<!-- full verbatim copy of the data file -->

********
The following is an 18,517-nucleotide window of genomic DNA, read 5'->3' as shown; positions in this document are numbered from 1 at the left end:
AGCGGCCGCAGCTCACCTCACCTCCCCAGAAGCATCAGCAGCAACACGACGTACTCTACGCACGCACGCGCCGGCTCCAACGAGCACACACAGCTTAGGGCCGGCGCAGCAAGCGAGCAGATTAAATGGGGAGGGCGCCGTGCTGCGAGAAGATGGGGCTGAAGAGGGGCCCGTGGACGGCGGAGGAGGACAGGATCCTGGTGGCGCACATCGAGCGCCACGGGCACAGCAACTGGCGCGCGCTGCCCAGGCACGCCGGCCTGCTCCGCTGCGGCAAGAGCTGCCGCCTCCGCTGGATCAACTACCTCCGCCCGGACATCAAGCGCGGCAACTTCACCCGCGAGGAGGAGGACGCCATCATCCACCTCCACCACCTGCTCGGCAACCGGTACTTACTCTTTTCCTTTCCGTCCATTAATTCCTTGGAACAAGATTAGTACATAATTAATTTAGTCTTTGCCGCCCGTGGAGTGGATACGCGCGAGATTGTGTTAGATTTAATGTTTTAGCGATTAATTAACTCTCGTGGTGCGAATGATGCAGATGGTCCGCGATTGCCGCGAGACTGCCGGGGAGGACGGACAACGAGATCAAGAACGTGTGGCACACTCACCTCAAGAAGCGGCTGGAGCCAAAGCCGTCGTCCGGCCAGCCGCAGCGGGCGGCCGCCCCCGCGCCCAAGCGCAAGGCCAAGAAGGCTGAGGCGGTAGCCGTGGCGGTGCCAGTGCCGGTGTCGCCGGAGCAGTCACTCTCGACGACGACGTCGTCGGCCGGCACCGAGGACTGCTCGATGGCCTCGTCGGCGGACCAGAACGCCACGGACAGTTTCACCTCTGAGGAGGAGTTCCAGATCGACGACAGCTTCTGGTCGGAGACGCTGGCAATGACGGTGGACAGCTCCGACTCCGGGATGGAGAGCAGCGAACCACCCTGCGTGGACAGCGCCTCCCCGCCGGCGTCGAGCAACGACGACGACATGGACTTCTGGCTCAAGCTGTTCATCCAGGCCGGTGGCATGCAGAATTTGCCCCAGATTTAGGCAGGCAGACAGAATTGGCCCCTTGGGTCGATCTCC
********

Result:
The following is an 18,517-nucleotide window of genomic DNA, read 5'->3' as shown; positions in this document are numbered from 1 at the left end:
AGCGGCCGCAGCTCACCTCACCTCCCCAGAAGCATCAGCAGCAACACGACGTACTCTACGCACGCACGCGCCGGCTCCAACGAGCACACACAGCTTAGGGCCGGCGCAGCAAGCGAGCAGATTAAATGGGGAGGGCGCCGTGCTGCGAGAAGATGGGGCTGAAGAGGGGCCCGTGGACGGCGGAGGAGGACAGGATCCTGGTGGCGCACATCGAGCGCCACGGGCACAGCAACTGGCGCGCGCTGCCCAGGCACGCCGGCCTGCTCCGCTGCGGCAAGAGCTGCCGCCTCCGCTGGATCAACTACCTCCGCCCGGACATCAAGCGCGGCAACTTCACCCGCGAGGAGGAGGACGCCATCATCCACCTCCACCACCTGCTCGGCAACCGGTACTTACTCTTTTCCTTTCCGTCCATTAATTCCTTGGAACAAGATTAGTACATAATTAATTTAGTCTTTGCCGCCCGTGGAGTGGATACGCGCGAGATTGTGTTAGATTTAATGTTTTAGCGATTAATTAACTCTCGTGGTGCGAATGATGCAGATGGTCCGCGATTGCCGCGAGACTGCCGGGGAGGACGGACAACGAGATCAAGAACGTGTGGCACACTCACCTCAAGAAGCGGCTGGAGCCAAAGCCGTCGTCCGGCCAGCCGCAGCGGGCGGCCGCCCCCGCGCCCAAGCGCAAGGCCAAGAAGGCTGAGGCGGTAGCCGTGGCGGTGCCAGTGCCGGTGTCGCCGGAGCAGTCACTCTCGACGACGACGTCGTCGGCCGGCACCGAGGACTGCTCGATGGCCTCGTCGGCGGACCAGAACGCCACGGACAGTTTCACCTCTGAGGAGGAGTTCCAGATCGACGACAGCTTCTGGTCGGAGACGCTGGCAATGACGGTGGACAGCTCCGACTCCGGGATGGAGAGCAGCGAACCACCCTGCGTGGACAGCGCCTCCCCGCCGGCGTCGAGCAACGACGACGACATGGACTTCTGGCTCAAGCTGTTCATCCAGGCCGGTGGCATGCAGAATTTGCCCCAGATTTAGGCAGGCAGACAGAATTGGCCCCTTGGGTCGATCTCC